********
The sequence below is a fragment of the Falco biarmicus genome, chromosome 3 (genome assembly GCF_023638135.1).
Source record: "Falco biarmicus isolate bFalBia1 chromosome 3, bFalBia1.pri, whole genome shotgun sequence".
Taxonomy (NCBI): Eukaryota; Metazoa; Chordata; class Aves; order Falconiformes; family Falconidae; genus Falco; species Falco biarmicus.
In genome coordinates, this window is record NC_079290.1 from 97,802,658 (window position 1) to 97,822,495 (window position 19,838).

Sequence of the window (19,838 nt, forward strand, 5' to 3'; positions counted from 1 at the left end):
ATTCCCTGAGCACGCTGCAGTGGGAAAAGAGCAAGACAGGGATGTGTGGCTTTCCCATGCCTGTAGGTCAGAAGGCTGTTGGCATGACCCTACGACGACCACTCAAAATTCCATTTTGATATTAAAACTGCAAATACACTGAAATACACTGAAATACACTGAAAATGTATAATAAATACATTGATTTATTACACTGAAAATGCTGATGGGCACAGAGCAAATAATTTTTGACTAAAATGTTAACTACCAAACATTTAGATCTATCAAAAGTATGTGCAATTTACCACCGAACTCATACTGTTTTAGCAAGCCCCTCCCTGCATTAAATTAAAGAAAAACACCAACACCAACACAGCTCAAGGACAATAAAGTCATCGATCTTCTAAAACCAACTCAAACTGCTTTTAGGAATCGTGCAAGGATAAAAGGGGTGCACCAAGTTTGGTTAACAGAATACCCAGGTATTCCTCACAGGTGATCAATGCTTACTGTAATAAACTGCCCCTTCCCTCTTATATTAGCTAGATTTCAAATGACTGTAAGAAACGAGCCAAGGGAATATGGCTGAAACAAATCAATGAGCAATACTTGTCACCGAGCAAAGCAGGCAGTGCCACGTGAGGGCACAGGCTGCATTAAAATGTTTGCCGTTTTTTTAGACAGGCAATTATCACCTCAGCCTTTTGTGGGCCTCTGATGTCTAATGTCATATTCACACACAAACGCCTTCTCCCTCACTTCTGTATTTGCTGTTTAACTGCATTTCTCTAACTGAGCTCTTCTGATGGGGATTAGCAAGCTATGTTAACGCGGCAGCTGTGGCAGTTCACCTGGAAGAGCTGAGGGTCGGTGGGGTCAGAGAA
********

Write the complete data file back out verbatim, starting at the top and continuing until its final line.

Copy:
The sequence below is a fragment of the Falco biarmicus genome, chromosome 3 (genome assembly GCF_023638135.1).
Source record: "Falco biarmicus isolate bFalBia1 chromosome 3, bFalBia1.pri, whole genome shotgun sequence".
Taxonomy (NCBI): Eukaryota; Metazoa; Chordata; class Aves; order Falconiformes; family Falconidae; genus Falco; species Falco biarmicus.
In genome coordinates, this window is record NC_079290.1 from 97,802,658 (window position 1) to 97,822,495 (window position 19,838).

Sequence of the window (19,838 nt, forward strand, 5' to 3'; positions counted from 1 at the left end):
ATTCCCTGAGCACGCTGCAGTGGGAAAAGAGCAAGACAGGGATGTGTGGCTTTCCCATGCCTGTAGGTCAGAAGGCTGTTGGCATGACCCTACGACGACCACTCAAAATTCCATTTTGATATTAAAACTGCAAATACACTGAAATACACTGAAATACACTGAAAATGTATAATAAATACATTGATTTATTACACTGAAAATGCTGATGGGCACAGAGCAAATAATTTTTGACTAAAATGTTAACTACCAAACATTTAGATCTATCAAAAGTATGTGCAATTTACCACCGAACTCATACTGTTTTAGCAAGCCCCTCCCTGCATTAAATTAAAGAAAAACACCAACACCAACACAGCTCAAGGACAATAAAGTCATCGATCTTCTAAAACCAACTCAAACTGCTTTTAGGAATCGTGCAAGGATAAAAGGGGTGCACCAAGTTTGGTTAACAGAATACCCAGGTATTCCTCACAGGTGATCAATGCTTACTGTAATAAACTGCCCCTTCCCTCTTATATTAGCTAGATTTCAAATGACTGTAAGAAACGAGCCAAGGGAATATGGCTGAAACAAATCAATGAGCAATACTTGTCACCGAGCAAAGCAGGCAGTGCCACGTGAGGGCACAGGCTGCATTAAAATGTTTGCCGTTTTTTTAGACAGGCAATTATCACCTCAGCCTTTTGTGGGCCTCTGATGTCTAATGTCATATTCACACACAAACGCCTTCTCCCTCACTTCTGTATTTGCTGTTTAACTGCATTTCTCTAACTGAGCTCTTCTGATGGGGATTAGCAAGCTATGTTAACGCGGCAGCTGTGGCAGTTCACCTGGAAGAGCTGAGGGTCGGTGGGGTCAGAGAA